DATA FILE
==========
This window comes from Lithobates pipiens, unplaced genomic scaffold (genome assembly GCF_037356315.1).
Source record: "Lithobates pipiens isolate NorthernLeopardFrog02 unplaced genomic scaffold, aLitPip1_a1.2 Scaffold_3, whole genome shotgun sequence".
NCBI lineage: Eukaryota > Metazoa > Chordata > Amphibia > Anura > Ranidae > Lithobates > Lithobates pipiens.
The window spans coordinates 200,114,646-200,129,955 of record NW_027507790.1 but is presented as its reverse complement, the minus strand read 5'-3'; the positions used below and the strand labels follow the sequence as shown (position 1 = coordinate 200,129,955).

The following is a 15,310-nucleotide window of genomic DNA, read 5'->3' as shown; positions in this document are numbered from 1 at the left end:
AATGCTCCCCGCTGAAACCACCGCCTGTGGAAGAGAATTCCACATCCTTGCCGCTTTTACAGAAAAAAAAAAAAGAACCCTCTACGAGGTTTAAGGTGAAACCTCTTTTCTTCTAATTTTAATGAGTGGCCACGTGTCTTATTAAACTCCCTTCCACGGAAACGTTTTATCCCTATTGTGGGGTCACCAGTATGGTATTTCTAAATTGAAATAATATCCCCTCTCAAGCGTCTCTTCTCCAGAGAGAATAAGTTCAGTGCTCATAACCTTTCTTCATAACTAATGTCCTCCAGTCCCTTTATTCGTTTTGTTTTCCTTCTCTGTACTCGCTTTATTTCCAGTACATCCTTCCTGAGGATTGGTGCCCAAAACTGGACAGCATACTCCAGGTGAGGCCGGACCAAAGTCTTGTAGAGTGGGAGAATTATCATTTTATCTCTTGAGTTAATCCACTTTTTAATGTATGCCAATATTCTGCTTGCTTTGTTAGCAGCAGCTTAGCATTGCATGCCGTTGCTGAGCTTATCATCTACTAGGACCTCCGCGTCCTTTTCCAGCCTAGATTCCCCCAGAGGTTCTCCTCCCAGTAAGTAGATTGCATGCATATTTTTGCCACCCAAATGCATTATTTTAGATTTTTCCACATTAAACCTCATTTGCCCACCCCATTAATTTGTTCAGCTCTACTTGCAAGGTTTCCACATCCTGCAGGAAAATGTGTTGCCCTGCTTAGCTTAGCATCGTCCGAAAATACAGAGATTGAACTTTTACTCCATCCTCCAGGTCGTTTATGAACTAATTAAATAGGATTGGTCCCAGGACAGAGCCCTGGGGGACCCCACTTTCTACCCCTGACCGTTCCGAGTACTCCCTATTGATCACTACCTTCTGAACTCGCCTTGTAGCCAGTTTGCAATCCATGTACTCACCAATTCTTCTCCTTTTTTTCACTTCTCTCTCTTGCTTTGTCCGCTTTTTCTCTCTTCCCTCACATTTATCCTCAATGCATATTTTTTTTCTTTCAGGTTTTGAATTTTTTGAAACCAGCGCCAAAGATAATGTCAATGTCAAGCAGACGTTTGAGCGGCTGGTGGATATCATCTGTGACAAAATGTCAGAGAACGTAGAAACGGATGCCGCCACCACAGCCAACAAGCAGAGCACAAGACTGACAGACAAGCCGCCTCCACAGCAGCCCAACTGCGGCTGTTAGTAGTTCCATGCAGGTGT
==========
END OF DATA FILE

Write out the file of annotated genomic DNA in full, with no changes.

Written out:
This window comes from Lithobates pipiens, unplaced genomic scaffold (genome assembly GCF_037356315.1).
Source record: "Lithobates pipiens isolate NorthernLeopardFrog02 unplaced genomic scaffold, aLitPip1_a1.2 Scaffold_3, whole genome shotgun sequence".
NCBI lineage: Eukaryota > Metazoa > Chordata > Amphibia > Anura > Ranidae > Lithobates > Lithobates pipiens.
The window spans coordinates 200,114,646-200,129,955 of record NW_027507790.1 but is presented as its reverse complement, the minus strand read 5'-3'; the positions used below and the strand labels follow the sequence as shown (position 1 = coordinate 200,129,955).

The following is a 15,310-nucleotide window of genomic DNA, read 5'->3' as shown; positions in this document are numbered from 1 at the left end:
AATGCTCCCCGCTGAAACCACCGCCTGTGGAAGAGAATTCCACATCCTTGCCGCTTTTACAGAAAAAAAAAAAAGAACCCTCTACGAGGTTTAAGGTGAAACCTCTTTTCTTCTAATTTTAATGAGTGGCCACGTGTCTTATTAAACTCCCTTCCACGGAAACGTTTTATCCCTATTGTGGGGTCACCAGTATGGTATTTCTAAATTGAAATAATATCCCCTCTCAAGCGTCTCTTCTCCAGAGAGAATAAGTTCAGTGCTCATAACCTTTCTTCATAACTAATGTCCTCCAGTCCCTTTATTCGTTTTGTTTTCCTTCTCTGTACTCGCTTTATTTCCAGTACATCCTTCCTGAGGATTGGTGCCCAAAACTGGACAGCATACTCCAGGTGAGGCCGGACCAAAGTCTTGTAGAGTGGGAGAATTATCATTTTATCTCTTGAGTTAATCCACTTTTTAATGTATGCCAATATTCTGCTTGCTTTGTTAGCAGCAGCTTAGCATTGCATGCCGTTGCTGAGCTTATCATCTACTAGGACCTCCGCGTCCTTTTCCAGCCTAGATTCCCCCAGAGGTTCTCCTCCCAGTAAGTAGATTGCATGCATATTTTTGCCACCCAAATGCATTATTTTAGATTTTTCCACATTAAACCTCATTTGCCCACCCCATTAATTTGTTCAGCTCTACTTGCAAGGTTTCCACATCCTGCAGGAAAATGTGTTGCCCTGCTTAGCTTAGCATCGTCCGAAAATACAGAGATTGAACTTTTACTCCATCCTCCAGGTCGTTTATGAACTAATTAAATAGGATTGGTCCCAGGACAGAGCCCTGGGGGACCCCACTTTCTACCCCTGACCGTTCCGAGTACTCCCTATTGATCACTACCTTCTGAACTCGCCTTGTAGCCAGTTTGCAATCCATGTACTCACCAATTCTTCTCCTTTTTTTCACTTCTCTCTCTTGCTTTGTCCGCTTTTTCTCTCTTCCCTCACATTTATCCTCAATGCATATTTTTTTTCTTTCAGGTTTTGAATTTTTTGAAACCAGCGCCAAAGATAATGTCAATGTCAAGCAGACGTTTGAGCGGCTGGTGGATATCATCTGTGACAAAATGTCAGAGAACGTAGAAACGGATGCCGCCACCACAGCCAACAAGCAGAGCACAAGACTGACAGACAAGCCGCCTCCACAGCAGCCCAACTGCGGCTGTTAGTAGTTCCATGCAGGTGT